Those Girls by Chevy Stevens

Those Girls by Chevy Stevens
Pub. Date: July 7, 2015
Source: finished copy via publisher (Thank you, St. Martin’s!!)
Summary: Life has never been easy for the three Campbell sisters. Jess, Courtney, and Dani live on a remote ranch in Western Canada where they work hard and try to stay out of the way of their father’s fists. One night, a fight gets out of hand and the sisters are forced to go on the run, only to get caught in an even worse nightmare when their truck breaks down in a small town. Events spiral out of control and a chance encounter with the wrong people leaves them in a horrific and desperate situation. They are left with no choice but to change their names and create new lives.

Eighteen years later, they are still trying to forget what happened that summer when one of the sisters goes missing and they are pulled back into their past.

This time there’s nowhere left to run.
Genre: Contemporary, Thriller, Adult
Recommended for: Readers who are looking to be thoroughly ensnared in a story, newcomers to Chevy’s work

I’ll try my best to avoid spoilers, but there’s one in particular that needs to be mentioned in order to talk about the book, so heads up!

You might remember my pretty lackluster introduction to Chevy Stevens. I had an issue with the audiobook’s narrator and that – combined with a disappointing execution of what sounded to be an interesting premise – ultimately led to a less-than-stellar first go. Although That Night is an older title and one I had grabbed from my library, the publicist extraordinaire reached out to me and before I begin gushing over how great she is, I’ll just cut to the chase and say that we chatted about the book and she mentioned Chevy’s newest was much better.

Fast forward to about a month later. Much to my surprise, I received a copy of Those Girls. This led to me musing over giving authors second chances and before I knew it, I bypassed all the other books I had in favor of Those Girls. And you know what? I’m SO glad I gave Chevy another shot.

Summer, 1997. The three Campbell sisters (Dani, Courtney, and Jess) are working on a ranch, trying to create some semblance of normalcy while their father is away on the road. Late rent and rats are just a matter of life and since their mother passed, their father has been drowning in alcohol. Drunk and abusive, one night he goes too far and the girls know they need to leave now.

Unfortunately, things go from bad to worse. When their truck breaks down outside town, they consider themselves lucky when two cute boys pull over to help. Little did they know that moment would haunt them for the rest of their lives. You see, Brian and Gavin aren’t the good ol’ boys you hear about in country songs. No, these are Class A psychopaths and waste no time in taking the girls to a secluded warehouse where they’re handcuffed and brutally raped every night. NOT JOKING HERE – the rape scenes are especially graphic and violence reigns throughout this book. Sensitive readers, take note.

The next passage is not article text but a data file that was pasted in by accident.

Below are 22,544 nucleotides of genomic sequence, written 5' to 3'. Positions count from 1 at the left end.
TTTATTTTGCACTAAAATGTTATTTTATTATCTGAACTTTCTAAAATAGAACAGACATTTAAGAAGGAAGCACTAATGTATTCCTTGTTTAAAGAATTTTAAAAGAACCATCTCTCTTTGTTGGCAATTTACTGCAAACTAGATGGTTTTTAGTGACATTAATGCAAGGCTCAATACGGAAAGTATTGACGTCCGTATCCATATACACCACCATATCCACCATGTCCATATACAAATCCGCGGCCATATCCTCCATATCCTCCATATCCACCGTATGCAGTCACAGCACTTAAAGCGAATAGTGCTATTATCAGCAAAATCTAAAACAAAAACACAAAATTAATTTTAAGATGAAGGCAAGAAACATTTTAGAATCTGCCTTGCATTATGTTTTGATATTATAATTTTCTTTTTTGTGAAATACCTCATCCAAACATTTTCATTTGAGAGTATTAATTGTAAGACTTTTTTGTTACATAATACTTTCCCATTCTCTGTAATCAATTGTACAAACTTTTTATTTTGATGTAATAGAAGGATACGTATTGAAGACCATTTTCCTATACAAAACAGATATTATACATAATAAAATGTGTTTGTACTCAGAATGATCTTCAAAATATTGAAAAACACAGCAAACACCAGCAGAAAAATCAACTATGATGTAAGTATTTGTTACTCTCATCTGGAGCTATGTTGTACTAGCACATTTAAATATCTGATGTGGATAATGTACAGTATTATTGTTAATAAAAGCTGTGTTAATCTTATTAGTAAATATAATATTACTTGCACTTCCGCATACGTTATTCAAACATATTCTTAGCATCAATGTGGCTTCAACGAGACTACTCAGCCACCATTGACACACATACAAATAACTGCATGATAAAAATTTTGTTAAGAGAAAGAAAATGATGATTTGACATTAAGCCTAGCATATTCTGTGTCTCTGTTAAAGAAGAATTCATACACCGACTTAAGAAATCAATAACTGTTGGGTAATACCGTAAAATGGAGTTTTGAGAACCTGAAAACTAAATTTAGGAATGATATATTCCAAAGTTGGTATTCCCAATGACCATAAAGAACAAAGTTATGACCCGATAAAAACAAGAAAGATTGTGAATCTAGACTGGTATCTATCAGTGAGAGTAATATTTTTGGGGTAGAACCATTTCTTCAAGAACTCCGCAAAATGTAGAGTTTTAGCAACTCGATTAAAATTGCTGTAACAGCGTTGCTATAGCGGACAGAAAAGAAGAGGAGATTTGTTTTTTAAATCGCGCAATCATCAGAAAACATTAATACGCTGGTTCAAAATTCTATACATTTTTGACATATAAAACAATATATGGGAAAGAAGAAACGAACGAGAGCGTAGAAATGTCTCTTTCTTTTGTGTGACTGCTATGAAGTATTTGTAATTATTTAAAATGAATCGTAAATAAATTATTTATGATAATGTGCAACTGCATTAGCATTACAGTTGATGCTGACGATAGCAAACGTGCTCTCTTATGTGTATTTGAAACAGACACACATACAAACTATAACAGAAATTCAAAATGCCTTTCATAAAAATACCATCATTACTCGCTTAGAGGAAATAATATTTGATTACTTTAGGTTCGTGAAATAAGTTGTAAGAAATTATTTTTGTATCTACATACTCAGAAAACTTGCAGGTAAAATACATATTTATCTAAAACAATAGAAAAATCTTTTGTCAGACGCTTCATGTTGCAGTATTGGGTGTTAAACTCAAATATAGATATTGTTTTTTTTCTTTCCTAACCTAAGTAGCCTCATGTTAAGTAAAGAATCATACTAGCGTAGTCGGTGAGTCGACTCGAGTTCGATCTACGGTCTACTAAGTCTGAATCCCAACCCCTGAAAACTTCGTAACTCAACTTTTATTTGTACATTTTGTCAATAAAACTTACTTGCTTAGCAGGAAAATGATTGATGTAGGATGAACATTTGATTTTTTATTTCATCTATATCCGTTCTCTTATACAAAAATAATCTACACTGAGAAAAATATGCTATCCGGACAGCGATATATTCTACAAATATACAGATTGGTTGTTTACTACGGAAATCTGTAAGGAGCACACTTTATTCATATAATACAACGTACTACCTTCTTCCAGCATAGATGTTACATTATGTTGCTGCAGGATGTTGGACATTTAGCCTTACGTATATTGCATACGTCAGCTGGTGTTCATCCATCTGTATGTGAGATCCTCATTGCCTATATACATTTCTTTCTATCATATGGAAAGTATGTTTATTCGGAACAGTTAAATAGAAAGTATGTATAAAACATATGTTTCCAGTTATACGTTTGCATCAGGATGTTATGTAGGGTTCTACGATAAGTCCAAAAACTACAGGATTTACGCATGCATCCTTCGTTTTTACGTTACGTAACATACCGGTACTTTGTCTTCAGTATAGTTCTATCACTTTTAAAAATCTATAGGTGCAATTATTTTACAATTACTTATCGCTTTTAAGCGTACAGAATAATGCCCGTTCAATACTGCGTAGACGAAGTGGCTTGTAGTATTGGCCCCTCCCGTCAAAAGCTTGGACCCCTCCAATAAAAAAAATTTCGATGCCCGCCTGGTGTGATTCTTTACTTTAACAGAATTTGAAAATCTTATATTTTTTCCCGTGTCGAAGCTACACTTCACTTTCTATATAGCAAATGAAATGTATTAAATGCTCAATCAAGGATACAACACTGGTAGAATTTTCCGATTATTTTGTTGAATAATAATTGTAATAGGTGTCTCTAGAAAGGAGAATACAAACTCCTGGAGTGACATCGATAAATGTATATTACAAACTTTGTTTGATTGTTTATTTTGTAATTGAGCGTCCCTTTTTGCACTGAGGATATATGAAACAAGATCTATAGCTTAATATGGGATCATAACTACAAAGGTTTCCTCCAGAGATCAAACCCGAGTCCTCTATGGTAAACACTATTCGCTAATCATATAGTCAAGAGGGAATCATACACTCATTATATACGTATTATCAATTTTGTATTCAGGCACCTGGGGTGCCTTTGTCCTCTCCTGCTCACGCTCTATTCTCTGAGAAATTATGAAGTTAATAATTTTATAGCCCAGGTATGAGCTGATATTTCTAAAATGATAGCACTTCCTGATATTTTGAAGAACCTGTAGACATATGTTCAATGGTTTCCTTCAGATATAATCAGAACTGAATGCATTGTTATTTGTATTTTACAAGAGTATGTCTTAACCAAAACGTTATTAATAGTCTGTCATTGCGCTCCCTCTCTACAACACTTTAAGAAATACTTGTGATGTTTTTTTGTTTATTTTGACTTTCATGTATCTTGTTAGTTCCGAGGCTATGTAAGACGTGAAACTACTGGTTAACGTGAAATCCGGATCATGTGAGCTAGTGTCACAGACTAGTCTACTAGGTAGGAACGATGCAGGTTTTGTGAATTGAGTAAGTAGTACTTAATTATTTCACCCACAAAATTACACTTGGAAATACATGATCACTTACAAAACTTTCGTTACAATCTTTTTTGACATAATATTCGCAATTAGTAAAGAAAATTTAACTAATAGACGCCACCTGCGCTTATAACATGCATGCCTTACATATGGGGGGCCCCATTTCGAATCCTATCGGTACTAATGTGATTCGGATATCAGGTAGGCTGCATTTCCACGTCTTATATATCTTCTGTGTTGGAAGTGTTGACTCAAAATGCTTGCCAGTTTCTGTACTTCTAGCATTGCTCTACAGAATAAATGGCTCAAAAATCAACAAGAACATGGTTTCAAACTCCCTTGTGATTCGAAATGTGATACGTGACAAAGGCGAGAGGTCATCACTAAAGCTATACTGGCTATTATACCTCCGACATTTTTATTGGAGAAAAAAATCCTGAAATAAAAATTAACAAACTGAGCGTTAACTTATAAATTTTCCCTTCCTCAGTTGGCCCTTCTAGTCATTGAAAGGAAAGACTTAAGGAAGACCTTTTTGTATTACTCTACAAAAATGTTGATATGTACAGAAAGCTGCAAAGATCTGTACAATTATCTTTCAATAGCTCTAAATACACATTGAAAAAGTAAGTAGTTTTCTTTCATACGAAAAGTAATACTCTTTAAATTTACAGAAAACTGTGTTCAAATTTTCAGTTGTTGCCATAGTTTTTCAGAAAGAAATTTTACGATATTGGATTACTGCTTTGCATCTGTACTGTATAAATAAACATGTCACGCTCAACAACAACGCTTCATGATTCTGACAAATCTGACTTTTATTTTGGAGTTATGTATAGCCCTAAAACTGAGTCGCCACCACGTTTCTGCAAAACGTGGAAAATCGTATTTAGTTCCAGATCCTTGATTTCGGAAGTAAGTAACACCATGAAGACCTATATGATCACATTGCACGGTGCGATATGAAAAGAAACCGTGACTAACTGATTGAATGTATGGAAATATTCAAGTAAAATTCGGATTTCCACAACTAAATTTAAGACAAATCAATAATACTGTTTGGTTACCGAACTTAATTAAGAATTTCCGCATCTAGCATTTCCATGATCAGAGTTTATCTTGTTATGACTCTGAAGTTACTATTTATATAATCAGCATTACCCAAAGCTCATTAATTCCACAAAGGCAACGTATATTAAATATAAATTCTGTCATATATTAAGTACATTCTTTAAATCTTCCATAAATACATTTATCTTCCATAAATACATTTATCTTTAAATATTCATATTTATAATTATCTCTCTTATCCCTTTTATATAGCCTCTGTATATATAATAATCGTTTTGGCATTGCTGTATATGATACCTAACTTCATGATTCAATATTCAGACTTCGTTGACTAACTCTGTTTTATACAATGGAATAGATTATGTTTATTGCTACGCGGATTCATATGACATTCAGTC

Eventually the girls are able to escape and, with the help of a tavern owner and his son, they’re soon on a bus where they’ll start life over again, new names and all. SPOILER Not long after they escape, Jess, the youngest sister at 15, discovers she’s pregnant and my goodness, my heart sank. The pregnancy needed to be mentioned because the second half of the story introduces Skylar, Jess’s daughter. END SPOILER.

Now in their thirties, Dallas, Crystal, and Jamie, have been able to carve out a pretty decent life though their past is constantly threatening to surface. One night, depressed and high, Crystal simply vanishes and it’s Skylar who goes to the apartment, sees the computer searches, and sets off for Cash Creek.

Those Girls surpassed all expectations and I’m thrilled I didn’t write off Stevens after one book. She’s clearly at the top of her game here and I was riveted. I want to go on and on about the story, but I also don’t want to give it all away – this book reads like a movie and the breakneck pace only added to it. So many times I wanted to reach into the book and grab these characters; I wanted to hug the girls, I wanted to do horrible things to Brian and Gavin, I wanted to shake the sheriff and scream ‘You’re so close GO IN THE HOUSE!!‘ Though the climax was a little sitcom-y, it went right along with the whole movie feel and if this was aired on Lifetime in the middle of the afternoon on the weekend, I would be all over it. Those Girls is an excellent rebound from my first attempt at Chevy’s work and a perfect thriller for a rainy day.

weekly wrap-up 7/5

Did you have a wonderful holiday?? (non-US friends, how was your weekend?) I’m probably 95% hot dog at this point. #noregrets

There was a cookout at my mom’s, a cookout at my dad’s, and a bunch of goats. That’s basically my weekend. Being trampled by goats.

Black Glass by Karen Joy Fowler
Lately I’ve been all about short story collections and Ms. Fowler comes HIGHLY recommended by several friends, so yay for me! I own one of her more popular novels, We Are All Completely Beside Ourselves and it’s this one that friends have read and loved, so if all goes well with Black Glass I’ll be bumping it up a few spots on my To Read list! Thank you, Putnam!!

Damage Done by Amanda Panitch